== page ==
Downton Abbey

Adelaide's Downton Abbey: Ayer's House

I have been moving my home and office since I got back from New Zealand, so I am behind on blogging about my trip. I cannot help but notice that all US social media is leaving a little space (after election coverage) to talk about the last episode of Downton Abbey airing on PBS this Sunday evening. The season traditionally ends with a Christmas episode that plays on Christmas Day in England.--obviously delayed in the USA. I bought Season 6 on Google Play so I have already seen the conclusion and I will not spoil it.

It did make me think about Adelaide's equivalent of Downton Abbey: Ayer's House.

Growing up in California I can relate to places like Adelaide, South Australia. The sprung up, new fortune, scratch-a-community-out-of-the-bush feeling is one I know well. Whether it is a gold rush or agricultural land rush, the place history is not very old and the challenges of creating a "showplace" home to create status in a brand new community is familiar. When I walked up the circular drive to Ayer's House in Adelaide it felt like a mansion in Grass Valley of another mining tycoon.

This particular tycoon, Henry Ayers, exaggerated his work experience. He was an office clerk but he claimed other skills so he could get a subsidy to emigrate to Adelaide with his wife Anna. He did well with the Burra Burra mines and ultimately served as the Premiere of South Australia five times between 1863 and 1873. He built a huge house in downtown Adelaide near the Botanic Garden. Even now it is gracious.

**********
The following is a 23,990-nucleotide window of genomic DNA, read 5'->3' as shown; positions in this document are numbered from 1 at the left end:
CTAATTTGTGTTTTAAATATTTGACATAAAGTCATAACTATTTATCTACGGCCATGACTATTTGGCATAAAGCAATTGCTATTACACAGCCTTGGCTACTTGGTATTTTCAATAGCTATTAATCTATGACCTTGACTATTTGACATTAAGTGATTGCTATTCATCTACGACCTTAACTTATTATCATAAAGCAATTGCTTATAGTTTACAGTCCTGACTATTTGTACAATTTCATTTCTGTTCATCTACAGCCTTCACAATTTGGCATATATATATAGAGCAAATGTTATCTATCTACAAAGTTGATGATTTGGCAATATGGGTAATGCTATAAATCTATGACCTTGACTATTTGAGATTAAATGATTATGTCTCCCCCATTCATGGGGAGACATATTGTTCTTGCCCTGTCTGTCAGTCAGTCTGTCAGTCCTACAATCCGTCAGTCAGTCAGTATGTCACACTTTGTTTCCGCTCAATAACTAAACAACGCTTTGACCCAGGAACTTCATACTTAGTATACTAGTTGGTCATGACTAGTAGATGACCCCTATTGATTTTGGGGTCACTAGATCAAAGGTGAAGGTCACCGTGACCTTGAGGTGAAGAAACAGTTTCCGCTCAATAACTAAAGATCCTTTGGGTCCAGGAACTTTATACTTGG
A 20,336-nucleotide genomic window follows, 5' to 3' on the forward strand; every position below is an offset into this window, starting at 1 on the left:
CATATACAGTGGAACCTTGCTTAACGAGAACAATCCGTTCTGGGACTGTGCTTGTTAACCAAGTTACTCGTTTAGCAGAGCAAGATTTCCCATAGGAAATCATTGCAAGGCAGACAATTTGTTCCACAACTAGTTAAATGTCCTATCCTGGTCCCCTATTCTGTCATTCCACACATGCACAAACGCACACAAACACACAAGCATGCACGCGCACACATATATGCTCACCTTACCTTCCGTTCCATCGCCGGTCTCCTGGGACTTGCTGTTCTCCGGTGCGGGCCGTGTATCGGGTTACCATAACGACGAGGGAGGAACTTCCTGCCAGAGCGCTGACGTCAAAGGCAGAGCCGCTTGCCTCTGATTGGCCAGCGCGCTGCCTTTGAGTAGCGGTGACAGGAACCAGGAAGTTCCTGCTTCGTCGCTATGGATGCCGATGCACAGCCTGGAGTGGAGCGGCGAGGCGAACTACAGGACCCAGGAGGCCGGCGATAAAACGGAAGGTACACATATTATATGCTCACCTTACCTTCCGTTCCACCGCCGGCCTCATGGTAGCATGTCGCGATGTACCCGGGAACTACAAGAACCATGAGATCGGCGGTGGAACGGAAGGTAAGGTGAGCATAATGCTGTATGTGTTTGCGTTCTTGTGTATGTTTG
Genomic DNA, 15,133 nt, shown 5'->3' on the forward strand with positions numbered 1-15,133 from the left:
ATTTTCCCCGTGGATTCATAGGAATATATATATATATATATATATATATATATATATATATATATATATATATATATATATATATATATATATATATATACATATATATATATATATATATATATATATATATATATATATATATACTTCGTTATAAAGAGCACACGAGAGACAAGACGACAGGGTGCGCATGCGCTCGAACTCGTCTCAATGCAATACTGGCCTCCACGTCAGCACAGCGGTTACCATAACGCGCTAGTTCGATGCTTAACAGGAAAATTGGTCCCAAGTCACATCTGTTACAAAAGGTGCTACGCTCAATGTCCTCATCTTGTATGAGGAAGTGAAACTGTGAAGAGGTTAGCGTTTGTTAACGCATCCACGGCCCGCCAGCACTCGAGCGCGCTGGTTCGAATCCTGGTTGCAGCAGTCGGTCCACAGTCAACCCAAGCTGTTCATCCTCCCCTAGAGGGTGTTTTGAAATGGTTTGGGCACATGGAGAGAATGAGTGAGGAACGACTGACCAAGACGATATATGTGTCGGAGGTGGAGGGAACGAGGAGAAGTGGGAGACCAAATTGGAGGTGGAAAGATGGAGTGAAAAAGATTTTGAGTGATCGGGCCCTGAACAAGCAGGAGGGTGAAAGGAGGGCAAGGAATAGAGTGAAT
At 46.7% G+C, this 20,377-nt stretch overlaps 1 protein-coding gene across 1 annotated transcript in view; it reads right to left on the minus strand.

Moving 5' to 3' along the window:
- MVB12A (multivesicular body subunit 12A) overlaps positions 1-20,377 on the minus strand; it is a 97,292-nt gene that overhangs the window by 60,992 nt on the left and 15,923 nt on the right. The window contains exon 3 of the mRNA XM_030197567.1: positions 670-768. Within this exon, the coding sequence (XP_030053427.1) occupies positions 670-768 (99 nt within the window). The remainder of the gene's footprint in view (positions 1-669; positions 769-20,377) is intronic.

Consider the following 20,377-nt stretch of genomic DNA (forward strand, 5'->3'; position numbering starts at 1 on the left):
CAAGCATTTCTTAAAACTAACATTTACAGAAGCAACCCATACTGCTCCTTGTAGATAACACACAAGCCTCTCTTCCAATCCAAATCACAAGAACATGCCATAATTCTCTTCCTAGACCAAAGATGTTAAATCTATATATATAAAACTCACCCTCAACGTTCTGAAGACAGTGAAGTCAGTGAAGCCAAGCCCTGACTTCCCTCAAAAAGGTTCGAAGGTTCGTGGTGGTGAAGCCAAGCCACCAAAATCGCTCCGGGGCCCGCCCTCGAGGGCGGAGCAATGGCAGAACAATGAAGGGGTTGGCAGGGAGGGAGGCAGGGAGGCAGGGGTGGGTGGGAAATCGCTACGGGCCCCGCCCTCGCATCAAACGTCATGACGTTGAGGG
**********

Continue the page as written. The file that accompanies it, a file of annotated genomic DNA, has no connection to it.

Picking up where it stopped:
I went to see it because I saw a flyer on the bookshop window advertising the exhibit of costumes from Miss Fisher's Murder Mysteries. I have watched all of the episodes on Netflix and the costumes depicting a wealthy feminist detective and her entourage solving mysteries. Sometimes with television I am disappointed with the reality of a set or costume because the camera can fool you. These costumes are the real deal--recreated couture to emulate the roaring 20's. 

I was ready to join the enthusiast crowd of women who sew or craft to go through the exhibit, but first I stopped and spoke with the docent at the front door. It was he who told me about Henry Ayers and why the house is worth a look even when there is not a fashion display in every room.